Heartbroken

A Tampa Bay Times investigation

Major developments

Scroll down for complete coverage.

Read the investigation

In print: Heartbroken (Dec. 2, 2018)

Complete coverage

Jun. 28, 2019: Family settles for $2.3 million over All Children’s heart surgery death

A family whose daughter died after a 2018 heart transplant at Johns Hopkins All Children’s Hospital has settled a legal claim with the hospital for $2.35 million, according to state records.

Jun. 28, 2019: The law firm investigating All Children’s filed its report. The hospital will make big changes.

Johns Hopkins All Children’s Hospital will make sweeping changes to its policies and structure in response to problems in its heart surgery unit. The changes include new checks and balances on the hospital’s president, more rigorous evaluations for top executives and better tracking of internal complaints.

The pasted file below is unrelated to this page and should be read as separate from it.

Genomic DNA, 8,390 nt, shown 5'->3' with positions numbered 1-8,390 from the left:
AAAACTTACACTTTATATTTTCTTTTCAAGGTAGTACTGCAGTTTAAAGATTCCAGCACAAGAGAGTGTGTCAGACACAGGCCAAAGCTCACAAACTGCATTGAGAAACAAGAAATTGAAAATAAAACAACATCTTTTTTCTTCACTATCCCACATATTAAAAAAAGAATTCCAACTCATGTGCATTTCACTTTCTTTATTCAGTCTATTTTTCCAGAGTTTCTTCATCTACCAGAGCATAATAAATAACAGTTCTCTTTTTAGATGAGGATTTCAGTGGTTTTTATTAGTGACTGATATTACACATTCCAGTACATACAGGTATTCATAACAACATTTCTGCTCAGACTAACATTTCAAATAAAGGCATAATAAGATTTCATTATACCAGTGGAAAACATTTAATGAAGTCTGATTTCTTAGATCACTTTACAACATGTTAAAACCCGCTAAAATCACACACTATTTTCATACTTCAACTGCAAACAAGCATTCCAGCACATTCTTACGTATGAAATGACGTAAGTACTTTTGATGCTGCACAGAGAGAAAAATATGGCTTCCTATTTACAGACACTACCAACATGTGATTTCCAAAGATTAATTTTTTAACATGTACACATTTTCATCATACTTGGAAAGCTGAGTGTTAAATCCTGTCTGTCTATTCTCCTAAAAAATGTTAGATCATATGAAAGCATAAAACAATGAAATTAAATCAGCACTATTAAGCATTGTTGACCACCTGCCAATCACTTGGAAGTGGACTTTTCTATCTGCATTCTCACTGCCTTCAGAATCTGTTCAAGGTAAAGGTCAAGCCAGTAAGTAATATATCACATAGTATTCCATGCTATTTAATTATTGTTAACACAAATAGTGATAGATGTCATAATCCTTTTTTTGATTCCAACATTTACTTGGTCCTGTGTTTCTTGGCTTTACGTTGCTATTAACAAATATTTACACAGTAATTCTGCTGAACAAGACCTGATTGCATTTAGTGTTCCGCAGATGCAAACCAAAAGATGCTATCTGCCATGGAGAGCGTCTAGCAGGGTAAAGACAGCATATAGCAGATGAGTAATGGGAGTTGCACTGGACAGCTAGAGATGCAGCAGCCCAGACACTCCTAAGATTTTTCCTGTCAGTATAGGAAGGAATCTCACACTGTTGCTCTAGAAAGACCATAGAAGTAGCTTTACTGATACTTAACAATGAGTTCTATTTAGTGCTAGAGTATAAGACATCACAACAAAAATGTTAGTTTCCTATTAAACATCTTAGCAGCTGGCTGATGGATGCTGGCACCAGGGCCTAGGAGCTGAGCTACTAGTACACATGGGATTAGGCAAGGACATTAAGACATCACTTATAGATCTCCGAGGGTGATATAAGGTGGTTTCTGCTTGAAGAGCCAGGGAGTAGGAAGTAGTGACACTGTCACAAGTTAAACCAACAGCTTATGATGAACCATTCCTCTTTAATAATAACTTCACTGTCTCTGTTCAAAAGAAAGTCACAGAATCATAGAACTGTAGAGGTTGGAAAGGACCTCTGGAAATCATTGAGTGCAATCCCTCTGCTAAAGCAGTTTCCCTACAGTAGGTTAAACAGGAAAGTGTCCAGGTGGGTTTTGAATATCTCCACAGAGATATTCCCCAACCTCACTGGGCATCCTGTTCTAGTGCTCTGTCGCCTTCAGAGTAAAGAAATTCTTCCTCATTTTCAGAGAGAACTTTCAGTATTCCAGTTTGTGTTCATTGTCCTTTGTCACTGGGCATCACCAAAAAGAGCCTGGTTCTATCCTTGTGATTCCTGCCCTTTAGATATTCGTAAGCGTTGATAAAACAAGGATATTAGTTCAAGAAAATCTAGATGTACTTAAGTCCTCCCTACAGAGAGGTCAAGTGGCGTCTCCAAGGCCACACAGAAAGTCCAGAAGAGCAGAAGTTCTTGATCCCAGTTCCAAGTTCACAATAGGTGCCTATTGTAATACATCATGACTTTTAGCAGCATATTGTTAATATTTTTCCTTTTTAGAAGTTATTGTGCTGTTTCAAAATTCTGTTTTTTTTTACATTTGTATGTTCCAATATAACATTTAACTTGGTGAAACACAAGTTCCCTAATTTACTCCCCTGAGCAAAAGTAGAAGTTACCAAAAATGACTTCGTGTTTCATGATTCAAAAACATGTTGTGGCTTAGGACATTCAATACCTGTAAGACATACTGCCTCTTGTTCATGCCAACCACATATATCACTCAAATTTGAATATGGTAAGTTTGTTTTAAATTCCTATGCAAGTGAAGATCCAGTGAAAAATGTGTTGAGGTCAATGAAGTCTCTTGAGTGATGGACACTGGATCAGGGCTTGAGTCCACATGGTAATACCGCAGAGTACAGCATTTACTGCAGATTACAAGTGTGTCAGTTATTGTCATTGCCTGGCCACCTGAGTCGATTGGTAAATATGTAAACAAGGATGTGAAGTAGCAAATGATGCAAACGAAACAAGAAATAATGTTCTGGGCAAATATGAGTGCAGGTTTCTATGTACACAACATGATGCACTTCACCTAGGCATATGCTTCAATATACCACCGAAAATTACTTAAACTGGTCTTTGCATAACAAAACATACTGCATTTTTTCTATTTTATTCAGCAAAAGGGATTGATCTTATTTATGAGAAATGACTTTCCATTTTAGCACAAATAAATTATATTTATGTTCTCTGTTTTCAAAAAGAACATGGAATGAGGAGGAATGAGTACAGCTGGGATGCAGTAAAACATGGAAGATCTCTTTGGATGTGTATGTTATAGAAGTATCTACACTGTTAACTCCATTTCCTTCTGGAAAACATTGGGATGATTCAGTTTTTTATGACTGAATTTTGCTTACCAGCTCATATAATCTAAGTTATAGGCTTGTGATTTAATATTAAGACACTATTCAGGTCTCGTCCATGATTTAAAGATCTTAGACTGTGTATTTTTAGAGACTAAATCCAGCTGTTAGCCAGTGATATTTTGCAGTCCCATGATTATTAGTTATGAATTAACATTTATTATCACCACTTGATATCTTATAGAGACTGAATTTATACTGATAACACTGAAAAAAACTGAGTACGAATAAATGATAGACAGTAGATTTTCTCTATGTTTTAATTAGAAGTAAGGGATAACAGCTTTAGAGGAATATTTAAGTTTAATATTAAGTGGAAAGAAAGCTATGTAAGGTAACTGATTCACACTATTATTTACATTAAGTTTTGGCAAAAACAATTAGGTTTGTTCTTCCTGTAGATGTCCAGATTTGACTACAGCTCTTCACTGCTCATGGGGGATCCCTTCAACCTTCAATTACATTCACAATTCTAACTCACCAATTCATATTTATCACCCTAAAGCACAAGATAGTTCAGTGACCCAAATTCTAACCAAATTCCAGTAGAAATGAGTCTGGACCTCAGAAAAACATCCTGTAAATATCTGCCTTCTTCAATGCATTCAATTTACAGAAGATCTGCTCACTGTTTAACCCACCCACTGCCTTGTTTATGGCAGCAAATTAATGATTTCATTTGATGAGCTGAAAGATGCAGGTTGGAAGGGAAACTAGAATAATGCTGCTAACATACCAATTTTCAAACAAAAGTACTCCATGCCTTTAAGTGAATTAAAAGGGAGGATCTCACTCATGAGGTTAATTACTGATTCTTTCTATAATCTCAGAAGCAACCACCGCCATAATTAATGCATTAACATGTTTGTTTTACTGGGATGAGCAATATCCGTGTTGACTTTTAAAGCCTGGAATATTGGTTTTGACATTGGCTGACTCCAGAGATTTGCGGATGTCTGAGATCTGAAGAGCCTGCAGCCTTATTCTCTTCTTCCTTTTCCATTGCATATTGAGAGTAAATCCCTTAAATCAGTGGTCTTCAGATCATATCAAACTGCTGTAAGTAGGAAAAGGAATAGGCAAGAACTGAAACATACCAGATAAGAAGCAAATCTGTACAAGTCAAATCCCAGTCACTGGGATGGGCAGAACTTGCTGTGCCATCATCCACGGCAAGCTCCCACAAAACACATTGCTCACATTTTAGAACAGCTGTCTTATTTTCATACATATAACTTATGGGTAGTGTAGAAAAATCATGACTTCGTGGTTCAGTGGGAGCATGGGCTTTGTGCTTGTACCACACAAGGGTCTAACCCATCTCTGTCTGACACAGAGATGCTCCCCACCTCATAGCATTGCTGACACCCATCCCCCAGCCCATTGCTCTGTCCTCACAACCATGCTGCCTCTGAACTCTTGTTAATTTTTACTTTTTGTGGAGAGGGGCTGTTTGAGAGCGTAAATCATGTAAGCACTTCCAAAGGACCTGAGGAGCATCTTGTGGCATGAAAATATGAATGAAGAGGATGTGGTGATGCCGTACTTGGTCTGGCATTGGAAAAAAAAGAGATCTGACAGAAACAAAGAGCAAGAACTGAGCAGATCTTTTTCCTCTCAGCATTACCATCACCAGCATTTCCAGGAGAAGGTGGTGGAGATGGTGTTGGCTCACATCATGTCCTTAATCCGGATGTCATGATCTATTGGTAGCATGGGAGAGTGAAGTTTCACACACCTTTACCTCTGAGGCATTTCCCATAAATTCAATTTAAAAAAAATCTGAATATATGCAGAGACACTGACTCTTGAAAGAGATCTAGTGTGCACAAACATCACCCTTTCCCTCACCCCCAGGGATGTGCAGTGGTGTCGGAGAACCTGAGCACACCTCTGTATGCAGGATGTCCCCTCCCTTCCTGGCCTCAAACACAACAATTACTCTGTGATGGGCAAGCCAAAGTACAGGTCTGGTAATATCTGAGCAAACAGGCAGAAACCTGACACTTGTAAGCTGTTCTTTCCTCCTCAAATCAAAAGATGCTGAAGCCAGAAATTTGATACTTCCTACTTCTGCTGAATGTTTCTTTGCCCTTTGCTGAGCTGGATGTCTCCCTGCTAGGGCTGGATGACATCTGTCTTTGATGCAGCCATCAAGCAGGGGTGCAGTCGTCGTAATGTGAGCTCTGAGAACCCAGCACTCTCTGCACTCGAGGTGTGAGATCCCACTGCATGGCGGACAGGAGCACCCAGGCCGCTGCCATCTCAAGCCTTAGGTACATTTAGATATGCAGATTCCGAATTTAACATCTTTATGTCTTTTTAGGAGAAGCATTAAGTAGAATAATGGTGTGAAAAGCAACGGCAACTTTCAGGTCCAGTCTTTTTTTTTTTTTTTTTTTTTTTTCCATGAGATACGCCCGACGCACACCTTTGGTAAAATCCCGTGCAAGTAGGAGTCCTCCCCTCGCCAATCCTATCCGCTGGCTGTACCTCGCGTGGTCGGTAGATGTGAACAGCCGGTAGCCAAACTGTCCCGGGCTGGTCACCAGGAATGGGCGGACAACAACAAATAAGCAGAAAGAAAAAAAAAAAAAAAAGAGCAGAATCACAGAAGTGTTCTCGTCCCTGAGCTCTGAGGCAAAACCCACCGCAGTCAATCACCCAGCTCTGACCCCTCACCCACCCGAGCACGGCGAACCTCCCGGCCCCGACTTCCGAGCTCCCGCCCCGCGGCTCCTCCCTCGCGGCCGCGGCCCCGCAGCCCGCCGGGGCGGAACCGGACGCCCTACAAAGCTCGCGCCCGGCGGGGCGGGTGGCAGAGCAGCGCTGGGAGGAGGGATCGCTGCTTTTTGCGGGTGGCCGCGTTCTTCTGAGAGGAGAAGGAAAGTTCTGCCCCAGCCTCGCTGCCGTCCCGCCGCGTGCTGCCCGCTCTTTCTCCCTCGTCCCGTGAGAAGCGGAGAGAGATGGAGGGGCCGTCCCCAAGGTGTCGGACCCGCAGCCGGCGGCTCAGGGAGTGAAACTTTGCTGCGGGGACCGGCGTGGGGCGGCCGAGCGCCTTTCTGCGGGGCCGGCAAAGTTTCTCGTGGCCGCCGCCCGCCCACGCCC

Jun. 26, 2019: Extra oversight for children’s heart surgery signed into law

Gov. Ron DeSantis signed a bill late Tuesday that will let physician experts visit struggling programs and make recommendations for improvement.

May 28, 2019: Profit at Johns Hopkins hospitals tumbled. All Children’s was to blame.

The Johns Hopkins Health System’s operating profit dropped 70 percent in the first quarter of 2019, in large part because of problems in the All Children’s Hospital heart surgery program, according to the system’s latest financial report.

May 1, 2019: Regulators still not satisfied with All Children’s progress